The Curious Incident of the Dog in the Night-Time

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The Curious Incident of the Dog in the Night-Time
Curiousincidentofdoginnighttime.jpg
Front cover of first edition
(quote from Ian McEwan)
Author Mark Haddon
Country United Kingdom
Language English
Genre Mystery novel
Publisher Jonathan Cape (UK)
Doubleday (US)
Publication date
May 2003
Media type Print (hardback and paperback)
Pages 226
ISBN 0-09-945025-9
OCLC 59267481

The Curious Incident of the Dog in the Night-Time is a 2003 mystery novel by British writer Mark Haddon. Its title quotes the fictional detective Sherlock Holmes in Arthur Conan Doyle's 1892 short story "Silver Blaze". Haddon and The Curious Incident won the Whitbread Book Awards for Best Novel and Book of the Year,[1] the Commonwealth Writers' Prize for Best First Book,[2] and the Guardian Children's Fiction Prize.[3] As a writer for The Guardian remarked, "Unusually, it was published simultaneously in separate editions for adults and children."[4]

The novel is narrated in the first-person perspective by Christopher John Francis Boone, a 15-year-old boy who describes himself as "a mathematician with some behavioral difficulties" living in Swindon, Wiltshire. Although Christopher's condition is not stated, the book's blurb refers to Asperger syndrome, high-functioning autism, or savant syndrome. In July 2009, Haddon wrote on his blog that "Curious Incident is not a book about asperger's....if anything it's a novel about difference, about being an outsider, about seeing the world in a surprising and revealing way. The book is not specifically about any specific disorder," and that he, Haddon, is not an expert on autism spectrum disorder or Asperger syndrome.[5]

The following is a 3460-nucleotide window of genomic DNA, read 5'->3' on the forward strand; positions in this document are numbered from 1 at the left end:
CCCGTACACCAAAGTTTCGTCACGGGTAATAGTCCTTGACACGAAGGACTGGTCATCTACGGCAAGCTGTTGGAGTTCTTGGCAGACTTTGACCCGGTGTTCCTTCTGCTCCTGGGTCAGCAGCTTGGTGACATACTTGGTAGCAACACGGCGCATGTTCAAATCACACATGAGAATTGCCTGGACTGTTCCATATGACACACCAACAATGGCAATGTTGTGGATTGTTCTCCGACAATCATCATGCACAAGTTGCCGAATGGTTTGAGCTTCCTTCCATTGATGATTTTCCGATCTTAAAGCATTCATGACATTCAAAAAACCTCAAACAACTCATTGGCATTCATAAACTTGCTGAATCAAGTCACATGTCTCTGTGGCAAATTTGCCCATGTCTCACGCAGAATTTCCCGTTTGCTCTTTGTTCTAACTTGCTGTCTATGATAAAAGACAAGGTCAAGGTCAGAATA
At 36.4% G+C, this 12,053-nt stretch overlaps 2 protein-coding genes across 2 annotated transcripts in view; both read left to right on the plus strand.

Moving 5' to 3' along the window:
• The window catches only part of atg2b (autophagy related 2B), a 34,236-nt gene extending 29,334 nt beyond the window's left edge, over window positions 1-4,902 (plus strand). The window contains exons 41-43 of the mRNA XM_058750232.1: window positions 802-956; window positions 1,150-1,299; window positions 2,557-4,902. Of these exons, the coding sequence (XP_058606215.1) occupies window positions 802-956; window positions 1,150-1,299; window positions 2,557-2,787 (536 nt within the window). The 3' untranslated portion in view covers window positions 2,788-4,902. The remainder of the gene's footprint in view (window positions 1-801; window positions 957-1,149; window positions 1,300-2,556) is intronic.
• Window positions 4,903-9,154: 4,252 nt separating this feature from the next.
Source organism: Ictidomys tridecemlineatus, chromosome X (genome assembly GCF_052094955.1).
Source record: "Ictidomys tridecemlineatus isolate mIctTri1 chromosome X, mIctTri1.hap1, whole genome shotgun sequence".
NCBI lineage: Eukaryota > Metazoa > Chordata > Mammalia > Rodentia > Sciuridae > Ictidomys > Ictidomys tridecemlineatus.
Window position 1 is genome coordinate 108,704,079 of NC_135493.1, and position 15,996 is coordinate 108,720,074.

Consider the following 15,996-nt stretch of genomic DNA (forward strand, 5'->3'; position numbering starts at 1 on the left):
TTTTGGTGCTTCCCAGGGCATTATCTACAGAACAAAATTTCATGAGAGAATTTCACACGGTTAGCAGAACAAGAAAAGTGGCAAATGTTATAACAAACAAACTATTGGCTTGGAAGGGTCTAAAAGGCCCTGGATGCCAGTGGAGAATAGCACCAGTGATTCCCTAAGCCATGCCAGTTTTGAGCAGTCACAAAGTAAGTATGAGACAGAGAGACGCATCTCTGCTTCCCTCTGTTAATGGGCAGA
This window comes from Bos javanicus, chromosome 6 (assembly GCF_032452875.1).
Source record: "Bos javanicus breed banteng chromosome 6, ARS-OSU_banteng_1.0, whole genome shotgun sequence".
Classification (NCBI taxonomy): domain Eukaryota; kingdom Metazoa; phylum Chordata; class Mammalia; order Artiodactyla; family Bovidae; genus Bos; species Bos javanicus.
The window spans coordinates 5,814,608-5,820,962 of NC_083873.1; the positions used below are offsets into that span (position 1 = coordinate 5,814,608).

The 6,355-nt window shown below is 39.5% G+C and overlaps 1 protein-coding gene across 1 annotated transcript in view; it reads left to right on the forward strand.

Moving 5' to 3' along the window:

The book is dedicated to Sos Eltis, Haddon's wife, with thanks to Kathryn Heyman, Clare Alexander, Kate Shaw and Dave Cohen.

Characters

Christopher John Francis Boone
The 15-year-old protagonist of the novel, who investigates the murder of Mrs. Shears' large black poodle.
Ed Boone
Christopher's father, a boiler engineer. Prior to the beginning of the story, he has been living with Christopher as a single parent for two years.
Judy Boone
Christopher's mother. Early in the book, Christopher writes that she died of a heart attack two years before the book's events.
Siobhan
Christopher's para-professional and mentor at school. She teaches him how society works and how to behave within its complex guidelines.
Mr Roger Shears
One of the neighbours who lived near the Boones, but who has left his wife before the story begins.
Mrs Eileen Shears
Mr Shears's wife, who attempts to console Ed for a time after Christopher learns of his mother's death.
Mrs Alexander
An old lady, who is one of Christopher's neighbours, who offers information to help Christopher's investigation regarding his parents and Mr and Mrs Shears.
Rhodri
Ed Boone's employee.
Toby
Christopher's pet rat.
Wellington
Mrs. Shears' large black poodle, which Christopher finds dead in her garden, with a garden fork sticking out of him.

Plot